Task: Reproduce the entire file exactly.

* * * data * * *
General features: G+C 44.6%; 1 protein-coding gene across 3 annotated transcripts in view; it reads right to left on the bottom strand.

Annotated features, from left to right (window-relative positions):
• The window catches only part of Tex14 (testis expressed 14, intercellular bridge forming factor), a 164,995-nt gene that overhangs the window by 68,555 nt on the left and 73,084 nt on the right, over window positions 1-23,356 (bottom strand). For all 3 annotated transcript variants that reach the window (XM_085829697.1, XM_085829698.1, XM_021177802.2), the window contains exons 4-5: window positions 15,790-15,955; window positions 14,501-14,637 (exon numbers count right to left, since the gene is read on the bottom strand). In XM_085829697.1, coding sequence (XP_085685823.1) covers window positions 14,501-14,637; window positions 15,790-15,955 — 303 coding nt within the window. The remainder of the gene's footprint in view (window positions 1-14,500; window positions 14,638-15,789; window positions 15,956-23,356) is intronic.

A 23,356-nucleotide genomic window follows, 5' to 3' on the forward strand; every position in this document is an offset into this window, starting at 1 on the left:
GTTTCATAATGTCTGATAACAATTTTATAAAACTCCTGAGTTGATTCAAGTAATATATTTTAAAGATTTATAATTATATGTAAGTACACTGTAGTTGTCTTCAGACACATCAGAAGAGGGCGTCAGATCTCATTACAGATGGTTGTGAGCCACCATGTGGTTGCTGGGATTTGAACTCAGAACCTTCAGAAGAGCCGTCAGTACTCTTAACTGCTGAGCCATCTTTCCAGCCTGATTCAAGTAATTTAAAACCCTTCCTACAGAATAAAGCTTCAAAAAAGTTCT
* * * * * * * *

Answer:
General features: G+C 44.6%; 1 protein-coding gene across 3 annotated transcripts in view; it reads right to left on the bottom strand.

Annotated features, from left to right (window-relative positions):
• The window catches only part of Tex14 (testis expressed 14, intercellular bridge forming factor), a 164,995-nt gene that overhangs the window by 68,555 nt on the left and 73,084 nt on the right, over window positions 1-23,356 (bottom strand). For all 3 annotated transcript variants that reach the window (XM_085829697.1, XM_085829698.1, XM_021177802.2), the window contains exons 4-5: window positions 15,790-15,955; window positions 14,501-14,637 (exon numbers count right to left, since the gene is read on the bottom strand). In XM_085829697.1, coding sequence (XP_085685823.1) covers window positions 14,501-14,637; window positions 15,790-15,955 — 303 coding nt within the window. The remainder of the gene's footprint in view (window positions 1-14,500; window positions 14,638-15,789; window positions 15,956-23,356) is intronic.

A 23,356-nucleotide genomic window follows, 5' to 3' on the forward strand; every position in this document is an offset into this window, starting at 1 on the left:
GTTTCATAATGTCTGATAACAATTTTATAAAACTCCTGAGTTGATTCAAGTAATATATTTTAAAGATTTATAATTATATGTAAGTACACTGTAGTTGTCTTCAGACACATCAGAAGAGGGCGTCAGATCTCATTACAGATGGTTGTGAGCCACCATGTGGTTGCTGGGATTTGAACTCAGAACCTTCAGAAGAGCCGTCAGTACTCTTAACTGCTGAGCCATCTTTCCAGCCTGATTCAAGTAATTTAAAACCCTTCCTACAGAATAAAGCTTCAAAAAAGTTCT